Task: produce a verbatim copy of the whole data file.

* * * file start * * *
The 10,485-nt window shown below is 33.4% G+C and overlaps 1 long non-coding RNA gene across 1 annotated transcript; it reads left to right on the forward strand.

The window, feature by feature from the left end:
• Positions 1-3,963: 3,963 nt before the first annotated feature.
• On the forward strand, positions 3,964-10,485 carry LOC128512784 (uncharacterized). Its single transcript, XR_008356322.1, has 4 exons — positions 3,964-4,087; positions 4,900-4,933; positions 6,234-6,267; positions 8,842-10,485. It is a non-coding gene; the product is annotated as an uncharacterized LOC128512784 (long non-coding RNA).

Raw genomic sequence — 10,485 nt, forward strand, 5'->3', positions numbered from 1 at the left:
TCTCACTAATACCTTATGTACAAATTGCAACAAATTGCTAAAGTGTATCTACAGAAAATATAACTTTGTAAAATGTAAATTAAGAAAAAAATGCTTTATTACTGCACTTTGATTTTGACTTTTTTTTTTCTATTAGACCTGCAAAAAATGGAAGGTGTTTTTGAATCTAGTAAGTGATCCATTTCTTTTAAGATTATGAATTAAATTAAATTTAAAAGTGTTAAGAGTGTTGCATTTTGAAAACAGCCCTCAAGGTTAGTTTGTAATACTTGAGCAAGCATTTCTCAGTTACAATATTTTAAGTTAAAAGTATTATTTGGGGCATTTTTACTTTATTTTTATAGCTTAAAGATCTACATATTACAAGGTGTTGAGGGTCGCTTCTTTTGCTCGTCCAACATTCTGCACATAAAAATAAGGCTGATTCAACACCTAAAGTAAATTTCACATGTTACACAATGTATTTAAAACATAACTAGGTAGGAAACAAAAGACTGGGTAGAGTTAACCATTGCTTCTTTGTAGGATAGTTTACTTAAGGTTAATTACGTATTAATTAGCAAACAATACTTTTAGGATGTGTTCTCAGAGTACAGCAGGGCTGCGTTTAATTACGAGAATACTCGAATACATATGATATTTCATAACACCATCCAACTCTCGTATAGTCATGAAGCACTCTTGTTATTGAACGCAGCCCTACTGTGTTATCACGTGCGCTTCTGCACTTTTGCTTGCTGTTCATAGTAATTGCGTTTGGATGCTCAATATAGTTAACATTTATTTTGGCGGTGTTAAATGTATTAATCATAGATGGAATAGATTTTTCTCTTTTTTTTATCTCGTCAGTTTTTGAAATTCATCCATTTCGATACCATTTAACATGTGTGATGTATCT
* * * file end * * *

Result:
The 10,485-nt window shown below is 33.4% G+C and overlaps 1 long non-coding RNA gene across 1 annotated transcript; it reads left to right on the forward strand.

The window, feature by feature from the left end:
• Positions 1-3,963: 3,963 nt before the first annotated feature.
• On the forward strand, positions 3,964-10,485 carry LOC128512784 (uncharacterized). Its single transcript, XR_008356322.1, has 4 exons — positions 3,964-4,087; positions 4,900-4,933; positions 6,234-6,267; positions 8,842-10,485. It is a non-coding gene; the product is annotated as an uncharacterized LOC128512784 (long non-coding RNA).

Raw genomic sequence — 10,485 nt, forward strand, 5'->3', positions numbered from 1 at the left:
TCTCACTAATACCTTATGTACAAATTGCAACAAATTGCTAAAGTGTATCTACAGAAAATATAACTTTGTAAAATGTAAATTAAGAAAAAAATGCTTTATTACTGCACTTTGATTTTGACTTTTTTTTTTCTATTAGACCTGCAAAAAATGGAAGGTGTTTTTGAATCTAGTAAGTGATCCATTTCTTTTAAGATTATGAATTAAATTAAATTTAAAAGTGTTAAGAGTGTTGCATTTTGAAAACAGCCCTCAAGGTTAGTTTGTAATACTTGAGCAAGCATTTCTCAGTTACAATATTTTAAGTTAAAAGTATTATTTGGGGCATTTTTACTTTATTTTTATAGCTTAAAGATCTACATATTACAAGGTGTTGAGGGTCGCTTCTTTTGCTCGTCCAACATTCTGCACATAAAAATAAGGCTGATTCAACACCTAAAGTAAATTTCACATGTTACACAATGTATTTAAAACATAACTAGGTAGGAAACAAAAGACTGGGTAGAGTTAACCATTGCTTCTTTGTAGGATAGTTTACTTAAGGTTAATTACGTATTAATTAGCAAACAATACTTTTAGGATGTGTTCTCAGAGTACAGCAGGGCTGCGTTTAATTACGAGAATACTCGAATACATATGATATTTCATAACACCATCCAACTCTCGTATAGTCATGAAGCACTCTTGTTATTGAACGCAGCCCTACTGTGTTATCACGTGCGCTTCTGCACTTTTGCTTGCTGTTCATAGTAATTGCGTTTGGATGCTCAATATAGTTAACATTTATTTTGGCGGTGTTAAATGTATTAATCATAGATGGAATAGATTTTTCTCTTTTTTTTATCTCGTCAGTTTTTGAAATTCATCCATTTCGATACCATTTAACATGTGTGATGTATCT